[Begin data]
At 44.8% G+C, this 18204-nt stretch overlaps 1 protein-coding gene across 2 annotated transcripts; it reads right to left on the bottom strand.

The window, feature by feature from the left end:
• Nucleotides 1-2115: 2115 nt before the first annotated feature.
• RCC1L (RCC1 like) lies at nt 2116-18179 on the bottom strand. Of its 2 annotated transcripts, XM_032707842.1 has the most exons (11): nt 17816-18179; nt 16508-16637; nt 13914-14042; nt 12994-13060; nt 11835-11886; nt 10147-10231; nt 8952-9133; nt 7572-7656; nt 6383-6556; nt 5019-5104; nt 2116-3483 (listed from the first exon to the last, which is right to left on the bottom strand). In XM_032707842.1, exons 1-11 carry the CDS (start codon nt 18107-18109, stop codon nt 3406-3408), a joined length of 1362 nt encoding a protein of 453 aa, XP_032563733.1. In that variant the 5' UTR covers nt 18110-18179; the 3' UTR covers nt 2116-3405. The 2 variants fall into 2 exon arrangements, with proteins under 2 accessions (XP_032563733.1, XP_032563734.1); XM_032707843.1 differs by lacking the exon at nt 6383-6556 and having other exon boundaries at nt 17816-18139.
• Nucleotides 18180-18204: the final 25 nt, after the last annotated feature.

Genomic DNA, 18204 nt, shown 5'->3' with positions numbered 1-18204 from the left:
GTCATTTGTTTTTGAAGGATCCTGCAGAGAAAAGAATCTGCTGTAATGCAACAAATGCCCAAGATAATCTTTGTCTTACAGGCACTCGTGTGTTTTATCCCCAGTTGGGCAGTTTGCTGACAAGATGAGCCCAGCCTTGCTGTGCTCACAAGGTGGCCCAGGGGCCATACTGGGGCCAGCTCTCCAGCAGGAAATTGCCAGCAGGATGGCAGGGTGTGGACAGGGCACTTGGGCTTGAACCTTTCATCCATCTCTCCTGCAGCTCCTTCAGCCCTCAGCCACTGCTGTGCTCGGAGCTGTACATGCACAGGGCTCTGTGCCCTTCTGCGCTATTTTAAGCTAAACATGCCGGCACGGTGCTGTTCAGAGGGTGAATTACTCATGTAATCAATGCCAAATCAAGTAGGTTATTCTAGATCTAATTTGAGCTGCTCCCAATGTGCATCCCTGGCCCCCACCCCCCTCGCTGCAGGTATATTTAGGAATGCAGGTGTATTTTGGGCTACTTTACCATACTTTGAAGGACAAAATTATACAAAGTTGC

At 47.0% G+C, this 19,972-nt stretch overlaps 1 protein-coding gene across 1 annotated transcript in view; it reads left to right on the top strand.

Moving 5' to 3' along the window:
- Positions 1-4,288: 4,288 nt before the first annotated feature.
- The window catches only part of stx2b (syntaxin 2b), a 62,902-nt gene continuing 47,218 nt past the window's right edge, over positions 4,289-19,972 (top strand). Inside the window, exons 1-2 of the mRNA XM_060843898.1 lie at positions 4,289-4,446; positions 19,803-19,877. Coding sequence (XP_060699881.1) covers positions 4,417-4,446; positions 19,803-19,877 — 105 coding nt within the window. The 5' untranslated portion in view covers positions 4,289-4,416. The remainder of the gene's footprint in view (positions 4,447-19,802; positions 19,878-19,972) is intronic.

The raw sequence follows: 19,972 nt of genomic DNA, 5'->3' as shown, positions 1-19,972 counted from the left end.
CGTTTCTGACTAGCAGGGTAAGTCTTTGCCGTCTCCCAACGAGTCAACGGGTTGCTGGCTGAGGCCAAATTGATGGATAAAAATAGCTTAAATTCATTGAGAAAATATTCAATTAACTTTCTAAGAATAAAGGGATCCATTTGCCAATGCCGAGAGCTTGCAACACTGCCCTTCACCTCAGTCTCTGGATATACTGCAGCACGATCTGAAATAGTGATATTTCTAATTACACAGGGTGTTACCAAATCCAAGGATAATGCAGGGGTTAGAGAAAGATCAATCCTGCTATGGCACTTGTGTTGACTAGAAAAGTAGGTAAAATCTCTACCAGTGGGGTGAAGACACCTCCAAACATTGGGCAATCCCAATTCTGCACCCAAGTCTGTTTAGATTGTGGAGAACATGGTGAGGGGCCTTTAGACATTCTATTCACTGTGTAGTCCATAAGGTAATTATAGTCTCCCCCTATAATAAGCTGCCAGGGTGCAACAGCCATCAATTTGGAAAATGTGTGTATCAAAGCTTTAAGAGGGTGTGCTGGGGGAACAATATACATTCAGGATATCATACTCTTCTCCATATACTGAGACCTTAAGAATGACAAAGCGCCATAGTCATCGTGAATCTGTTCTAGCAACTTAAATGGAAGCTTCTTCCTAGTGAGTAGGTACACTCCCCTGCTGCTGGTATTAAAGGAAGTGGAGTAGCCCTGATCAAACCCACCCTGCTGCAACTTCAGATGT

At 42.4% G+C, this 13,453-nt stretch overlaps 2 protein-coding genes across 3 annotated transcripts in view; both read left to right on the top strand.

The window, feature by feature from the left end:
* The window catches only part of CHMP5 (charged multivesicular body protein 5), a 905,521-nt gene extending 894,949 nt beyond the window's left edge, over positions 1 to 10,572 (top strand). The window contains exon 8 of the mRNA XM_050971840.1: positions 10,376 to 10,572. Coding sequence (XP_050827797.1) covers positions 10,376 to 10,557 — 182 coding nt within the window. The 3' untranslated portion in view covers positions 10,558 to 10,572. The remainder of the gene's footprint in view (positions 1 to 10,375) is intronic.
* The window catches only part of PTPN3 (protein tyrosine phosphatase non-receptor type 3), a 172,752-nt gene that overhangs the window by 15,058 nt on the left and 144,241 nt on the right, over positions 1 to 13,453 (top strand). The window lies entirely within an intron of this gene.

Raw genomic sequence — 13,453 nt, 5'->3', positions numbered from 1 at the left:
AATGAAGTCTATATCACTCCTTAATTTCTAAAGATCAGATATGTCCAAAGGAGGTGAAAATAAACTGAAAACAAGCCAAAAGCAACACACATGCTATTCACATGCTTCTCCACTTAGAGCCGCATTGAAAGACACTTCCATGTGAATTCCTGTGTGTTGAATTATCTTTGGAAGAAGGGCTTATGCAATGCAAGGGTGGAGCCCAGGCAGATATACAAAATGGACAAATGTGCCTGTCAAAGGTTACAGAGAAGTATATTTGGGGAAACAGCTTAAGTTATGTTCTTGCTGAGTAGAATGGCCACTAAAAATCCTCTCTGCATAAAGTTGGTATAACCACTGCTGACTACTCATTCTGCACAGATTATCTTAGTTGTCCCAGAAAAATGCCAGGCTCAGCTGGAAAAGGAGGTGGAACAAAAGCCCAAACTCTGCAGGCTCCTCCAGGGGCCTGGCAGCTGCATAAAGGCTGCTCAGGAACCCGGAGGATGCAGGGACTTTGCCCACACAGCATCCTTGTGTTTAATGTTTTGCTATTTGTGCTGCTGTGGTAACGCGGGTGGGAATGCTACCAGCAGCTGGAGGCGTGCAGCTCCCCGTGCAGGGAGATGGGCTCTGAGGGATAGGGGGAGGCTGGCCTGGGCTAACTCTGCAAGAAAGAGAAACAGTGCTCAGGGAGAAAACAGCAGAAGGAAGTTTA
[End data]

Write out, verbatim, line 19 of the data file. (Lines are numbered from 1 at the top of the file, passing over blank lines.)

AATGAAGTCTATATCACTCCTTAATTTCTAAAGATCAGATATGTCCAAAGGAGGTGAAAATAAACTGAAAACAAGCCAAAAGCAACACACATGCTATTCACATGCTTCTCCACTTAGAGCCGCATTGAAAGACACTTCCATGTGAATTCCTGTGTGTTGAATTATCTTTGGAAGAAGGGCTTATGCAATGCAAGGGTGGAGCCCAGGCAGATATACAAAATGGACAAATGTGCCTGTCAAAGGTTACAGAGAAGTATATTTGGGGAAACAGCTTAAGTTATGTTCTTGCTGAGTAGAATGGCCACTAAAAATCCTCTCTGCATAAAGTTGGTATAACCACTGCTGACTACTCATTCTGCACAGATTATCTTAGTTGTCCCAGAAAAATGCCAGGCTCAGCTGGAAAAGGAGGTGGAACAAAAGCCCAAACTCTGCAGGCTCCTCCAGGGGCCTGGCAGCTGCATAAAGGCTGCTCAGGAACCCGGAGGATGCAGGGACTTTGCCCACACAGCATCCTTGTGTTTAATGTTTTGCTATTTGTGCTGCTGTGGTAACGCGGGTGGGAATGCTACCAGCAGCTGGAGGCGTGCAGCTCCCCGTGCAGGGAGATGGGCTCTGAGGGATAGGGGGAGGCTGGCCTGGGCTAACTCTGCAAGAAAGAGAAACAGTGCTCAGGGAGAAAACAGCAGAAGGAAGTTTA